On 13 June a selection of watches from The Collection of Mel Blanc, the man who gave voice to Bugs Bunny, Daffy Duck, Barney Rubble and hundreds of other Looney Tunes and Hanna-Barbera characters, will be offered in New York
In a career spanning six decades, Mel Blanc (1908-1989) helped develop nearly 400 characters and provided voices for around 3,000 animated cartoons. Not for nothing was he known as ‘the man of 1,000 voices’.
It is estimated that each day more than 250 million people around the world hear his voice — or, more accurately, the voices he gave to Bugs Bunny, Daffy Duck, Tweety Pie and many other Looney Tunes and Hanna-Barbera cartoon characters.
As well as uttering catchphrases such as ‘What's up Doc?’ and ‘I tawt I taw a puddy tat!’, Mel Blanc also voiced characters such as Sylvester, Yosemite Sam, Foghorn Leghorn and Speedy Gonzalez, and beyond Warner Bros. gave voice to Woody Woodpecker, Captain Caveman, and Barney Rubble and Dino of The Flintstones.
Less well-known than his vast catalogue of cartoon greats is Mel Blanc’s extensive watch collection, which included more than 500 watches and clocks, many of which were on display in glass cabinets in his California home.
Blanc began collecting in the early 1940s, when he was working for Leon Schlesinger Productions, which later became the Warner Bros. Cartoons studio. By the time of his death in 1989, his personal museum had grown to contain perpetual calendars, repeaters and automatons. Some of these pieces were acquired directly from the Swiss watch factories in La Chaux-de-Fonds and Le Locle that he visited several times a year.
It was Blanc’s wife, Estelle, who first recognised his preoccupation with time. She was always waiting for her husband to study the watches displayed in every jewellery store, antique shop or museum they passed. Finally, in 1946, Estelle picked out a Patek Philippe minute repeating pocket watch in an antique store in Venice, California as a birthday gift.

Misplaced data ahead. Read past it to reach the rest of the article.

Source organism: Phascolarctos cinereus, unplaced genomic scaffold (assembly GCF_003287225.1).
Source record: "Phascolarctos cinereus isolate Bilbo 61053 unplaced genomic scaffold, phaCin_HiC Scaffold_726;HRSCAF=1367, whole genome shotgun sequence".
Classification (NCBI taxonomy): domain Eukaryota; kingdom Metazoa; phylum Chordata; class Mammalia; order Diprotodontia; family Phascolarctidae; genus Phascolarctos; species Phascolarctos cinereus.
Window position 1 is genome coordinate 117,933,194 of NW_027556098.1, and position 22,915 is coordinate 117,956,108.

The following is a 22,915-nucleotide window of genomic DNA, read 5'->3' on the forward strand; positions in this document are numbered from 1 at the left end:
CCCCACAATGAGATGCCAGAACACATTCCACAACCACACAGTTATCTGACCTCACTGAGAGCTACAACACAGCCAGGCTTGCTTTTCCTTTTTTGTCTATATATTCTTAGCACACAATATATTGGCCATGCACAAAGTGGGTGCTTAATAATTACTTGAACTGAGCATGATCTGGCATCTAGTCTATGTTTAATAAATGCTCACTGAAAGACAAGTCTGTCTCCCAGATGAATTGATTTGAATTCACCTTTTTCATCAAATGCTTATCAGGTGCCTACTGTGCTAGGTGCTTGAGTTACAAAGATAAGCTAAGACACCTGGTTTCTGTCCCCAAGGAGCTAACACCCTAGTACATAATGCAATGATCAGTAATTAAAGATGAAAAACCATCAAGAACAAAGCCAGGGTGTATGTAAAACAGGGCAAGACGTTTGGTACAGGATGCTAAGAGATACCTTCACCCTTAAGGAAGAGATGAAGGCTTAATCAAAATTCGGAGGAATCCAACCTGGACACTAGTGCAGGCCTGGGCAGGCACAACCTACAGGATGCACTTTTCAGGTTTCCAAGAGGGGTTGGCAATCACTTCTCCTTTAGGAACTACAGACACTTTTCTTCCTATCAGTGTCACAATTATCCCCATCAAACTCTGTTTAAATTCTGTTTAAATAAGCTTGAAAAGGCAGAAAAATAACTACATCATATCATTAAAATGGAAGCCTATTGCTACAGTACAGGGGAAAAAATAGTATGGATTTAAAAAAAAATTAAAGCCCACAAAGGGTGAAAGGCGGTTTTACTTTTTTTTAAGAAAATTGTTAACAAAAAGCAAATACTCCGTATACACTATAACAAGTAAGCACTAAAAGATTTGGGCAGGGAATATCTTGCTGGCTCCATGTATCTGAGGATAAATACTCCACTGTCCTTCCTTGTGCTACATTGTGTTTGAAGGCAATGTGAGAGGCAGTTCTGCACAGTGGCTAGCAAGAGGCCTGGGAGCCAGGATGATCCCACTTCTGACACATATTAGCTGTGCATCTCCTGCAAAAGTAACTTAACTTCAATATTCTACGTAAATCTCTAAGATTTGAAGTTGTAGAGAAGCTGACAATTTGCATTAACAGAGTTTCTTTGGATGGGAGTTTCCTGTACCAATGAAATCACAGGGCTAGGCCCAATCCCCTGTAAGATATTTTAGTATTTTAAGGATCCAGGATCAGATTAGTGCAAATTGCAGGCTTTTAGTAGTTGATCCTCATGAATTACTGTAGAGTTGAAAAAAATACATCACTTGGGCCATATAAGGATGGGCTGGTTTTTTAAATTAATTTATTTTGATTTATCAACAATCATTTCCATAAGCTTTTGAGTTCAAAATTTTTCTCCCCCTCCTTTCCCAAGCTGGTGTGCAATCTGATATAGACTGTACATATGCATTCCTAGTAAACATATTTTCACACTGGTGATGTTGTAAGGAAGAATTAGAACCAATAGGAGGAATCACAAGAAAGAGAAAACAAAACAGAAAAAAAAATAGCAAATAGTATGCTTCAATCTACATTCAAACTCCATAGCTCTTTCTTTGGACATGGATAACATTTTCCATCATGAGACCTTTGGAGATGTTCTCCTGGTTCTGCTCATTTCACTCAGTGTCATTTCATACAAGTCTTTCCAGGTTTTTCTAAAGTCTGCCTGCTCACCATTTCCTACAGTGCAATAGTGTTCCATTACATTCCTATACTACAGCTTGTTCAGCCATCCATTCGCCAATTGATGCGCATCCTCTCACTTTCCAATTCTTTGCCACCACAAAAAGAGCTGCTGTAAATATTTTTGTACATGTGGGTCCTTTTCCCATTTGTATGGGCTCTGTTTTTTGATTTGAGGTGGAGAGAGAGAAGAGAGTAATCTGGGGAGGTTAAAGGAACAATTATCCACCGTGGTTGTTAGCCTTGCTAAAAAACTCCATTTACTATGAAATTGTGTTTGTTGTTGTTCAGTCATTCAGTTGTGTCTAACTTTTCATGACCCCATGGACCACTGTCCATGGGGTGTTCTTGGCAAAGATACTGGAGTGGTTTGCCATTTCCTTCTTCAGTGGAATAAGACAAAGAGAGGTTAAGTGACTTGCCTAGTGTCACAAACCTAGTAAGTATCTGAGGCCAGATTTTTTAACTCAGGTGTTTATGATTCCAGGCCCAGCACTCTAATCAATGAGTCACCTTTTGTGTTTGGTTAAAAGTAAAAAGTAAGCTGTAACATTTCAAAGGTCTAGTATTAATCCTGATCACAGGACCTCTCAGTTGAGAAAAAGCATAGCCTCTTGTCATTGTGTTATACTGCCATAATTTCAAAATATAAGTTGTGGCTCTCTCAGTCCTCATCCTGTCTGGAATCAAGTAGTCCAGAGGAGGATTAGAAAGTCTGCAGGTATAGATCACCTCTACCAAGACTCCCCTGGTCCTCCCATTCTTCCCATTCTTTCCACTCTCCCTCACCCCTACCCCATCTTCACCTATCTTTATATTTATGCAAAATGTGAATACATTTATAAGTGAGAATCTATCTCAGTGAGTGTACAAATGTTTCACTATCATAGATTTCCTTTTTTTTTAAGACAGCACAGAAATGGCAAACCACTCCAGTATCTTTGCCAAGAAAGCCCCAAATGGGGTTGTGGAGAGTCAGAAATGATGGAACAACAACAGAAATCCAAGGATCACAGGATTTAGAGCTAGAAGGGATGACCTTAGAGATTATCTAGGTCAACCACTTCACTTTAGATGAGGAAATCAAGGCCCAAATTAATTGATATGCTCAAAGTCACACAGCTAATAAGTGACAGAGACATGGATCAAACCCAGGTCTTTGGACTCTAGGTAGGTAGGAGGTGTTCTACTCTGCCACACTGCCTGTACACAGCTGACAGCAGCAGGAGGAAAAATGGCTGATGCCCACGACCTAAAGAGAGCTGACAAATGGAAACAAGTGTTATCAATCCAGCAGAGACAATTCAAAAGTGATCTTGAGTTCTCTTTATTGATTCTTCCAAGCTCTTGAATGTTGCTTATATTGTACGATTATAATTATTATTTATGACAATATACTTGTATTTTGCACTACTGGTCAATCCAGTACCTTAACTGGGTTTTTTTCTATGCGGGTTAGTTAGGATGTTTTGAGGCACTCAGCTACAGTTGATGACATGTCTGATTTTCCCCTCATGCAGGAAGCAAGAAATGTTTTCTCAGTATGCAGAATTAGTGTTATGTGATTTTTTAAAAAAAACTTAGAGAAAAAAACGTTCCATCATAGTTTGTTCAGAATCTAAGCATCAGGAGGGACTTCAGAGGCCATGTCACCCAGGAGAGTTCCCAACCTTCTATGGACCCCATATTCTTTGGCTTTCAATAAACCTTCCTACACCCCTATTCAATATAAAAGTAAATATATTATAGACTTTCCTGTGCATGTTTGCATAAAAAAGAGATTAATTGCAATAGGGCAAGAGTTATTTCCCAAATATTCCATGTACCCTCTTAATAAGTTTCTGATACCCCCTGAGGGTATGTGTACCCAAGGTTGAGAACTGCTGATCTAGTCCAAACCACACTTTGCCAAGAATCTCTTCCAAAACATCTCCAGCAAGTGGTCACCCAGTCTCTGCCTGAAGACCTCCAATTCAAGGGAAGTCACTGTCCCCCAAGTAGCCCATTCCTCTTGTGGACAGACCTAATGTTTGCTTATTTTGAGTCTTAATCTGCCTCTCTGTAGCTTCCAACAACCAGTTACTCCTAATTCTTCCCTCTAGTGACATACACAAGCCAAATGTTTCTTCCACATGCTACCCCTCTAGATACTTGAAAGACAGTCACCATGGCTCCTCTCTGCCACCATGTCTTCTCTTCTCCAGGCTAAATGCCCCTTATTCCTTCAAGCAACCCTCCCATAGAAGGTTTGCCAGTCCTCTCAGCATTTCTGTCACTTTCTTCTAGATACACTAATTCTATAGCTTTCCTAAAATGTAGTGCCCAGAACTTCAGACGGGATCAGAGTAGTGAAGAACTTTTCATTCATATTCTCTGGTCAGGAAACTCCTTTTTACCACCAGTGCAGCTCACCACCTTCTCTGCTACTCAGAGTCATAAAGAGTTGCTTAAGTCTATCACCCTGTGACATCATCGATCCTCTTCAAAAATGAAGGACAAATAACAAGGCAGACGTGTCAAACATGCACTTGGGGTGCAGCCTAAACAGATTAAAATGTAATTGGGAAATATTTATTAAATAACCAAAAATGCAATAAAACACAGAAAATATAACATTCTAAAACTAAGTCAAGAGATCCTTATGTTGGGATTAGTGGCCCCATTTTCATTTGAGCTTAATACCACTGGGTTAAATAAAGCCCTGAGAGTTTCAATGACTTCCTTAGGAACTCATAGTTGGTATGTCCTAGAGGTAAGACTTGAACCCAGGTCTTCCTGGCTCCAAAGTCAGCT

While Blanc was fully aware of Patek and its reputation, he was shocked when he found out that his wife had spent $375 on the watch. He was a lot happier, however, when he later saw the same watch at Tiffany’s in New York at a substantially higher price.
If Mel Blanc was captivated by Patek Philippe — and he was frequently pictured wearing his beloved perpetual calendar, reference 2499, widely acknowledged as one of the world’s greatest ever watch models — he also collected watches by many other makers, as well as timepieces that carried interesting provenance. An example of the latter is a rose-gold oversized Zenith chronograph (below), which once belonged to actor Mario Lanza, whose family were friends and neighbours to the Blancs.
Mel Blanc’s fascination with accuracy and precision probably stemmed from the many years he spent working as a musician, conductor, host performer and voice artist in radio, television, movies and cartoons. They were roles that all demanded a mastery of split-second timing, which might also explain why his other great passion was cars.
One of Mel Blanc’s closest friends was Jack Benny, the legendary comedian and vaudeville actor. In the Jack Benny radio show, Blanc provided sound effects, among others, for Carmichael the polar bear, an outspoken parrot, his Mexican gardener and even the host’s spluttering car. He would turn Benny on to collecting watches, and offered in the sale in New York is a pair of Jaeger LeCoultre cufflinks (above), which Benny gave to Noel Blanc, Mel’s son, on his 13th birthday.
Noel Blanc went on to work with his father voicing characters from the Looney Tunes stable. Following his father’s death, Noel assumed the roles of Bugs Bunny, Elmer Fudd, the Tasmanian Devil and Porky Pig, to name but a few.
As well as inheriting his father’s vocal talent, Noel also shared his love of timepieces, and enjoyed learning the history of the great watchmakers as told by his father with his many voices. As Mel Blanc liked to say, ‘Our collection is evolutionary.’
Father and son visited watch museums together, and became friends with designers such as Gérald Genta, described as ‘the Fabergé of watches’, and horological experts such as Dr. Helmut Crott.
Blanc’s collection was highly regarded, with some of his vast array of Patek Philippe watches archived and credited in the first publication by Alan Banbery, one of the foremost authorities on Patek Philippe wristwatches. In the 1970s Blanc was made a Fellow of the National Association of Watch and Clock Collectors.
Among the highlights offered at Christie’s is an exceptionally rare 18k-gold and enamel key-wound open-face two-train musical repeating pocket watch, above, with concealed erotic d’amour automaton, made by Henry-Daniel Capt. This watch is one of only four known from Capt’s musical erotic automata collection that was signed by him. Another one, although not so splendid, No. 422, is in the Swiss National Museum.